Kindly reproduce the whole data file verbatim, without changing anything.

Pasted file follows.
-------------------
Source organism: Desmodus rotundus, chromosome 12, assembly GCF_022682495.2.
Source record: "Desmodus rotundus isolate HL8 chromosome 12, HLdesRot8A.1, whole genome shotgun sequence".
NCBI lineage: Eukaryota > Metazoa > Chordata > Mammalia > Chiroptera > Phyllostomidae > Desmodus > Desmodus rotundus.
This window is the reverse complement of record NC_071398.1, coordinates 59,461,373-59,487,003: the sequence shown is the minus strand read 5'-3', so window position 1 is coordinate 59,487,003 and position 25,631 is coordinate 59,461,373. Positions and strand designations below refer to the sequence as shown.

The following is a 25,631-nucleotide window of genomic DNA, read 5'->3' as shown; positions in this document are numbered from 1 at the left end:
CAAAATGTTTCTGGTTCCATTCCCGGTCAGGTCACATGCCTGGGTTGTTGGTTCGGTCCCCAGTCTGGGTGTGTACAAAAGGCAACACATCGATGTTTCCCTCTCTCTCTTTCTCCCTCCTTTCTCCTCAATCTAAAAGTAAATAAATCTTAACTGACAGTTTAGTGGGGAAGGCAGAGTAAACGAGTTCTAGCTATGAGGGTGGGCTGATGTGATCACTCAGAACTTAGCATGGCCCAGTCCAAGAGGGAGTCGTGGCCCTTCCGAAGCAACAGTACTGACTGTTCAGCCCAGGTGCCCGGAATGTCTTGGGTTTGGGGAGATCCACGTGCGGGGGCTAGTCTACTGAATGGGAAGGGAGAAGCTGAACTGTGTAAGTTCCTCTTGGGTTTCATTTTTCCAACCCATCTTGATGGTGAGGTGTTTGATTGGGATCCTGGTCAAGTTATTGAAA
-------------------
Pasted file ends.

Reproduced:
Source organism: Desmodus rotundus, chromosome 12, assembly GCF_022682495.2.
Source record: "Desmodus rotundus isolate HL8 chromosome 12, HLdesRot8A.1, whole genome shotgun sequence".
NCBI lineage: Eukaryota > Metazoa > Chordata > Mammalia > Chiroptera > Phyllostomidae > Desmodus > Desmodus rotundus.
This window is the reverse complement of record NC_071398.1, coordinates 59,461,373-59,487,003: the sequence shown is the minus strand read 5'-3', so window position 1 is coordinate 59,487,003 and position 25,631 is coordinate 59,461,373. Positions and strand designations below refer to the sequence as shown.

The following is a 25,631-nucleotide window of genomic DNA, read 5'->3' as shown; positions in this document are numbered from 1 at the left end:
CAAAATGTTTCTGGTTCCATTCCCGGTCAGGTCACATGCCTGGGTTGTTGGTTCGGTCCCCAGTCTGGGTGTGTACAAAAGGCAACACATCGATGTTTCCCTCTCTCTCTTTCTCCCTCCTTTCTCCTCAATCTAAAAGTAAATAAATCTTAACTGACAGTTTAGTGGGGAAGGCAGAGTAAACGAGTTCTAGCTATGAGGGTGGGCTGATGTGATCACTCAGAACTTAGCATGGCCCAGTCCAAGAGGGAGTCGTGGCCCTTCCGAAGCAACAGTACTGACTGTTCAGCCCAGGTGCCCGGAATGTCTTGGGTTTGGGGAGATCCACGTGCGGGGGCTAGTCTACTGAATGGGAAGGGAGAAGCTGAACTGTGTAAGTTCCTCTTGGGTTTCATTTTTCCAACCCATCTTGATGGTGAGGTGTTTGATTGGGATCCTGGTCAAGTTATTGAAA